Dreams is a Creative Triumph and Legal Nightmare


Media Molecule’s Dreams is becoming a reality. The upcoming title from the studio behind LittleBigPlanet continues to break down the barrier between gameplay and game development by allowing players to create their own levels, music, characters, and story. Dreams was announced as a PlayStation 4 exclusive in 2015 and has accumulated exceptional word-of-mouth buzz ever since its 2018 beta, with excitement picking up again since it began early access play in April 2019.

Fans have been proving that Dreams lives up to its promise as an accessible game development tool by using it to recreate classic video games. Dreams’ customization features are so robust that even the most minute detail can be portrayed.

The fan made Metal Gear Solid HD Remake exemplifies Dreams’ capabilities, delivering what a high definition Metal Gear Solid would look like if Konami was still making video games instead of pivoting to pachinko machines. The same can be said about this Dead Space recreation if you replace Konami with Electronic Arts and swap pachinko machines out for live services.

As fun as they may be, these fan recreations pose a potential legal problem. While Dreams inspires creativity through its accessible game development tools, but it doesn’t protect players from copyright infringement. According to a Gamespot interview with Media Molecule studio head Siobhan Reddy, “It will be up to the license-holders to get in touch via their channels, and we always respect it. If they found [copyrighted content that the owners want removed], we go, ‘OK.’”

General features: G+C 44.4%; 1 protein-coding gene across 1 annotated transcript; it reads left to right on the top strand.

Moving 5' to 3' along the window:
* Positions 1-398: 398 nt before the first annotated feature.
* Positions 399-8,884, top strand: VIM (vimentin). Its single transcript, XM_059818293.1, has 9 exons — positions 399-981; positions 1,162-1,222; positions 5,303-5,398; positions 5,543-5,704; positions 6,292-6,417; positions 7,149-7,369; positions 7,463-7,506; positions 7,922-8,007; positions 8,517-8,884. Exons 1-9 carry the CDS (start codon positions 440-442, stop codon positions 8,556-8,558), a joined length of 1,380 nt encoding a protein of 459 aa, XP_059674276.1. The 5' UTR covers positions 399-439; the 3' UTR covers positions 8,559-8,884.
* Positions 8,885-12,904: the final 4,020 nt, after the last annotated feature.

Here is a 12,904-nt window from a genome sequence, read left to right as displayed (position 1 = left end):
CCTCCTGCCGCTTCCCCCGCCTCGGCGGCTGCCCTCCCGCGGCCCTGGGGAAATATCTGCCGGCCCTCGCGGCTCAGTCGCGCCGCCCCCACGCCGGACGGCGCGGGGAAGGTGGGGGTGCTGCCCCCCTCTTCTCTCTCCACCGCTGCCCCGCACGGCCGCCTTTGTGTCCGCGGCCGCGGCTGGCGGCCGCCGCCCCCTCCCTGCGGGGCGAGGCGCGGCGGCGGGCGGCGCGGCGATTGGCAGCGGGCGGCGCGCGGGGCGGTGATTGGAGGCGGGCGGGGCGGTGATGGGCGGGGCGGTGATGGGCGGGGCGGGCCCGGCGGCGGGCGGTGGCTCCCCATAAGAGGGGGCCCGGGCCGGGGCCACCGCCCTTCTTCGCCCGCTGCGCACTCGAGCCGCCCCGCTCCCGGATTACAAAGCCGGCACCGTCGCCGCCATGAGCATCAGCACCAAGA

Bear Parker, the man utilizing Dreams to make the Metal Gear Solid HD Remake, acknowledges this unfortunate reality. He told US Gamer “I’ve definitely been keeping potential ramifications in mind so there’s a few things to ensure I don’t upset anyone. Firstly, nothing is going to be published in Dreams for the public to play until I’ve made some notable edits. The final project (if it’s ever finished) likely won’t be a direct remake, more a remix. I won’t be using any official names either.” My dual-shocks gently wept at the prospect of never being able to play this masterpiece.

Even beyond more open and shut cases of copyright infringement, Media Molecule hasn’t stated how much, if any, leeway there will be in regards to fair use. Will creators utilizing established assets and brands be able to create a transformative artistic piece without the threat of legal repercussions? Or will Dreams be like YouTube where content creators often have to censor their work for the fear of corporate reprisal? These questions will need to be answered before Dreams’ official release to avoid trapping designers in a legal nightmare.

About the author

Riley Constantine
Contributor. Riley Constantine is Iowa's third greatest export behind Slipknot and life insurance. She loves to review movies and games while examining how they often mirror the bizarre world we live in.